VOA Special English
Executions on the Rise in Some Nations


    Twenty-five countries executed 1,634 people in 2015. That is the highest number of executions worldwide in 25 years.

    The information comes from the rights group Amnesty International.

    Three countries -- Iran, Pakistan and Saudi Arabia -- carried out 89 percent of the executions last year, the group said. The numbers do not include executions in China.

    People protest last year against executions in Pakistan. (Associated Press)
    People protest last year against executions in Pakistan. (Associated Press)

    Amnesty International said it believes the Chinese government executes thousands of people every year. But the exact number cannot be learned because the government keeps that information secret, Amnesty said.

    Death Sentence Back in Pakistan

    In 2014, Pakistan resumed non-military executions after a terrorist attack on a school in Peshawar. The attack killed 144 people, mostly children.

    Last year, Pakistan executed 326 people for terrorist activities and other crimes, Amnesty International said. It said people tried and found guilty of murder and blasphemy were also put to death. Blasphemy is speaking or acting against the established religious beliefs.

    Death Sentence Bill Before Philippines Congress

    The Congress in the Philippines is considering President Rodrigo Duterte’s proposal to re-establish the right to execute criminals. His plan would permit executions for crimes such as murder, rape, kidnapping and drug offenses.

    When Duterte campaigned for the presidency, he promised to lead a war on crime, particularly drug crimes. He also said he would bring back the death penalty.

    Executions were banned in 2006 by then-President Gloria Arroyo.

    Even without the death penalty, the Philippines National Police said Monday that nearly 6,000 people were killed as part of the government’s “war on drugs.” The National Police said that 2,086 people were killed in police operations and 3,841 in vigilante killings over the past six months.

    On Monday, President Duterte said that when he was mayor of the Philippines city of Davao he shot criminal suspects himself.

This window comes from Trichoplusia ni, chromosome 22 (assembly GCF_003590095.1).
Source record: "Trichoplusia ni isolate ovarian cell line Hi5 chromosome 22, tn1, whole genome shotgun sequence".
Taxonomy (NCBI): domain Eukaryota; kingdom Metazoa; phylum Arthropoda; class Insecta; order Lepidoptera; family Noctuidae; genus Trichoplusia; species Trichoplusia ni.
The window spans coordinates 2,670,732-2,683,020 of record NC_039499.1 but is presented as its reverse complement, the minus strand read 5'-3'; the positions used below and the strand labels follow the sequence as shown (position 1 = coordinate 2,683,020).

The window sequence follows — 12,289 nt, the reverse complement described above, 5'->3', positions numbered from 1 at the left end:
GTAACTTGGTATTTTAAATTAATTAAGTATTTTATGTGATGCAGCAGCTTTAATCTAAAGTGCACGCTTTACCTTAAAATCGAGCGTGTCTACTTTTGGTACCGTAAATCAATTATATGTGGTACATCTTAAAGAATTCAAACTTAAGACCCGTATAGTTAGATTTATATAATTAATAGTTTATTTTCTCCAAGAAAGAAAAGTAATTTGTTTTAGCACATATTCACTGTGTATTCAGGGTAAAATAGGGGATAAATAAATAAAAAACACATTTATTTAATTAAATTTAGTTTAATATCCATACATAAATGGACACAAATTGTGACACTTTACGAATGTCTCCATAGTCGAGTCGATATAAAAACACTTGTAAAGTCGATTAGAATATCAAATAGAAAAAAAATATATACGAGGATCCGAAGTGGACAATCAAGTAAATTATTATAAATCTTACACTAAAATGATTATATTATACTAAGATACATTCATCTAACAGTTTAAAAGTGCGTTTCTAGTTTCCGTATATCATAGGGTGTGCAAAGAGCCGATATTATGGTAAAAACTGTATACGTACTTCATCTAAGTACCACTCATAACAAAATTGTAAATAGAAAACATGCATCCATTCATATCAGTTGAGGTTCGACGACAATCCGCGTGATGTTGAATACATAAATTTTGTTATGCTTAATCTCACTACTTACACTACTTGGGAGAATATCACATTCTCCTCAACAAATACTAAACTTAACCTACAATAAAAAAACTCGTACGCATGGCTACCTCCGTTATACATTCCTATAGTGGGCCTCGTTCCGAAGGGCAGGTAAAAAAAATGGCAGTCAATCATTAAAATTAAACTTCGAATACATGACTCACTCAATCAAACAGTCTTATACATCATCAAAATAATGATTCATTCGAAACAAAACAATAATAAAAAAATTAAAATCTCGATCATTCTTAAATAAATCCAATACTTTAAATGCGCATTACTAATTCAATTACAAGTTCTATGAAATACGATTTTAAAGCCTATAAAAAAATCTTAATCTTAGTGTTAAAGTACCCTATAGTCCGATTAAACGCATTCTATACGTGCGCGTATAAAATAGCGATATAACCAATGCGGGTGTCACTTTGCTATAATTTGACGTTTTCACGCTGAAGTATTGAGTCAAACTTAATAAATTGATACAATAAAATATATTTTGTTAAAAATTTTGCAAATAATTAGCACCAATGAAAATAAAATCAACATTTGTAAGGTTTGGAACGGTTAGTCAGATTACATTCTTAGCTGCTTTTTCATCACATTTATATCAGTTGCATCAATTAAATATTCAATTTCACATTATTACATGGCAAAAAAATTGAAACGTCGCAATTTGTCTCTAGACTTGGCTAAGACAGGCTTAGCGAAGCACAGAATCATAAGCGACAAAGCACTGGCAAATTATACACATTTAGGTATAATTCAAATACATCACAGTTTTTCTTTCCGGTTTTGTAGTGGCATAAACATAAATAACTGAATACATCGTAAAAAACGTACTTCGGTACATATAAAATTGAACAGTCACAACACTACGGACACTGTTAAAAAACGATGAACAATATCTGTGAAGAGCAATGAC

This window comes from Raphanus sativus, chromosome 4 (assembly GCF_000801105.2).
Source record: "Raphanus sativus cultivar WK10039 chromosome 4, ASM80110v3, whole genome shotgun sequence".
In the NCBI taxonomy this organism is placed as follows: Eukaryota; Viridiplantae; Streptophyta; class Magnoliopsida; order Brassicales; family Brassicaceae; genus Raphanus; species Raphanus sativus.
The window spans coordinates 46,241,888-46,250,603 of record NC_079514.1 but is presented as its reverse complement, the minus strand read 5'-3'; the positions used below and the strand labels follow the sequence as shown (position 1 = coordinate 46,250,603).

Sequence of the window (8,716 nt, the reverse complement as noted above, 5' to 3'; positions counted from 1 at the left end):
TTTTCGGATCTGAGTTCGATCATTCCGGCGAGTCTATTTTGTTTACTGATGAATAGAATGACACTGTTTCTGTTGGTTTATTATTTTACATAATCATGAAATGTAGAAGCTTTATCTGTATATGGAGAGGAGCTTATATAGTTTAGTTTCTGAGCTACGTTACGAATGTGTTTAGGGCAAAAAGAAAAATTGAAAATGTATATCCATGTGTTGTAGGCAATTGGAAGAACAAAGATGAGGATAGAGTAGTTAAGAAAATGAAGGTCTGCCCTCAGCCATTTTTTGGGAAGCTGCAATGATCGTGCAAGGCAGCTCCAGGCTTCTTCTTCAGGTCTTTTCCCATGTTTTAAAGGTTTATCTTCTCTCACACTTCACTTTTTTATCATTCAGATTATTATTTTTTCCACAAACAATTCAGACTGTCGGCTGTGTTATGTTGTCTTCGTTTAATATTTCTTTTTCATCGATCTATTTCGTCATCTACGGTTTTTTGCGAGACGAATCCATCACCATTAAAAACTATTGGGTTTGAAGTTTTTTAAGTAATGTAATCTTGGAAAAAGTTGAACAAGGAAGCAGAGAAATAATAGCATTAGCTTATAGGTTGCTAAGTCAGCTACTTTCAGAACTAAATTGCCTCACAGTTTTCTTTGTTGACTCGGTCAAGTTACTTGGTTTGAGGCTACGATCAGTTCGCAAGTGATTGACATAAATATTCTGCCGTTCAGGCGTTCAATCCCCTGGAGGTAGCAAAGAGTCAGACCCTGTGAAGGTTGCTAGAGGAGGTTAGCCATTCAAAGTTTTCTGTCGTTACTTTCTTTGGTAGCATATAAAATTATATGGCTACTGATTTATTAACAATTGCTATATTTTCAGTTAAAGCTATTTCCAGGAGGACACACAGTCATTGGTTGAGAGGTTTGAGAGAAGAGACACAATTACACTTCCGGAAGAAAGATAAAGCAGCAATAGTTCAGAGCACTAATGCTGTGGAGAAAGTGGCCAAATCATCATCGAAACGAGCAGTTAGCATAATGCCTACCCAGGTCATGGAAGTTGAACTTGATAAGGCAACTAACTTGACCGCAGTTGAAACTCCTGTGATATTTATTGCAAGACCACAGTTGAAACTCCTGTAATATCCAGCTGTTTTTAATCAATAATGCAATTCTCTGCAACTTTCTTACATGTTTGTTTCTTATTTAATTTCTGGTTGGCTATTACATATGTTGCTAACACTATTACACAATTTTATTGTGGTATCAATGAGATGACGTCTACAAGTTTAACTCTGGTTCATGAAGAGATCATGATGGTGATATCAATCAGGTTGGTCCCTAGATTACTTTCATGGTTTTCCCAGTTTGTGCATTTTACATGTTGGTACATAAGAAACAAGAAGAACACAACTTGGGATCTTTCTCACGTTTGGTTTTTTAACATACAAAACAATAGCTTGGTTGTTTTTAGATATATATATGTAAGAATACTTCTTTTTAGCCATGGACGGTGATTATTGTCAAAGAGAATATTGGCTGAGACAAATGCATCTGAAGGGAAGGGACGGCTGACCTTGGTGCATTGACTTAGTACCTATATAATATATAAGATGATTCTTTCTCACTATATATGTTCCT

Opposition to the killings and the proposed return of the death penalty is coming from the Roman Catholic Church. About 86 percent of the Philippines’ 100 million residents are Catholic, according to the Asia Society’s Center for Global Education.

    Catholic Archbishop Socrates Villegas said that the killing of people by the government goes against the church’s teachings.

    The United Nations said that, as of 2014, 160 nations had banned the death penalty. In the past two years, Bangladesh, Fiji, Madagascar and Suriname stopped executions, the UN reported.

    Executions Down in United States

    In the United States, 20 people have been put to death for their crimes in 2016, the lowest number in 25 years. The number comes from the Death Penalty Information Center, a non-profit organization.

    Death penalty supporters say that people found guilty of horrible crimes should be put to death. They believe the sentence will act as a deterrent. By deterrent, they mean it might cause someone to decide against killing someone else.

    But opponents argue that a moral society does not put people to death. They say sometimes innocent people are found guilty of crimes. Once a person is executed, such mistakes cannot be fixed, death penalty opponents say.

    I’m Bruce Alpert.

    Bruce Alpert reported on this story for VOA Learning English. George Grow was the editor.

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    Words in This Story

    resume - v. to begin again after stopping

    offense - n. a criminal act

    particularly - adv. more than usual

    encourage - v. to make someone more determined, hopeful, or confident

    vigilante – n. a person who is not a police officer but who tries to catch and punish criminals